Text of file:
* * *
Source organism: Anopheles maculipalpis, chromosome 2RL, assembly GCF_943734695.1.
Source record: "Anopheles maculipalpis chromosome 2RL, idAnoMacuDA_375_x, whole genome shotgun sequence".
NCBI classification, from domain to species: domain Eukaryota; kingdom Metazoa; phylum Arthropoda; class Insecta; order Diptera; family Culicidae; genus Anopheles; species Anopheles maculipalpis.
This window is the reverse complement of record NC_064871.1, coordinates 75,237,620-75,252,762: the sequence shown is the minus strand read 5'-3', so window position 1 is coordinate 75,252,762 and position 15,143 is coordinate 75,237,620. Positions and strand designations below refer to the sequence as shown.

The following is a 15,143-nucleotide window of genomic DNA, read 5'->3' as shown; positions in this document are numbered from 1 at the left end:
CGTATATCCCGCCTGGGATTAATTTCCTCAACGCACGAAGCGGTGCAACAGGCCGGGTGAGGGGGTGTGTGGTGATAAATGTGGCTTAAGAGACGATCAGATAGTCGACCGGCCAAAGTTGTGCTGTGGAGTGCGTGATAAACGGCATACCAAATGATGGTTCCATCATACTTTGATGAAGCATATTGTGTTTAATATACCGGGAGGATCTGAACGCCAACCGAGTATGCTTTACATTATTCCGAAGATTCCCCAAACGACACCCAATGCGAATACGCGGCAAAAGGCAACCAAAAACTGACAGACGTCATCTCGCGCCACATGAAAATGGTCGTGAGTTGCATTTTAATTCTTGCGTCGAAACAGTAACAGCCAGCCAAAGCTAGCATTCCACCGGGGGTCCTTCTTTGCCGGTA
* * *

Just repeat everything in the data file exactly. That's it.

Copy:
Source organism: Anopheles maculipalpis, chromosome 2RL, assembly GCF_943734695.1.
Source record: "Anopheles maculipalpis chromosome 2RL, idAnoMacuDA_375_x, whole genome shotgun sequence".
NCBI classification, from domain to species: domain Eukaryota; kingdom Metazoa; phylum Arthropoda; class Insecta; order Diptera; family Culicidae; genus Anopheles; species Anopheles maculipalpis.
This window is the reverse complement of record NC_064871.1, coordinates 75,237,620-75,252,762: the sequence shown is the minus strand read 5'-3', so window position 1 is coordinate 75,252,762 and position 15,143 is coordinate 75,237,620. Positions and strand designations below refer to the sequence as shown.

The following is a 15,143-nucleotide window of genomic DNA, read 5'->3' as shown; positions in this document are numbered from 1 at the left end:
CGTATATCCCGCCTGGGATTAATTTCCTCAACGCACGAAGCGGTGCAACAGGCCGGGTGAGGGGGTGTGTGGTGATAAATGTGGCTTAAGAGACGATCAGATAGTCGACCGGCCAAAGTTGTGCTGTGGAGTGCGTGATAAACGGCATACCAAATGATGGTTCCATCATACTTTGATGAAGCATATTGTGTTTAATATACCGGGAGGATCTGAACGCCAACCGAGTATGCTTTACATTATTCCGAAGATTCCCCAAACGACACCCAATGCGAATACGCGGCAAAAGGCAACCAAAAACTGACAGACGTCATCTCGCGCCACATGAAAATGGTCGTGAGTTGCATTTTAATTCTTGCGTCGAAACAGTAACAGCCAGCCAAAGCTAGCATTCCACCGGGGGTCCTTCTTTGCCGGTA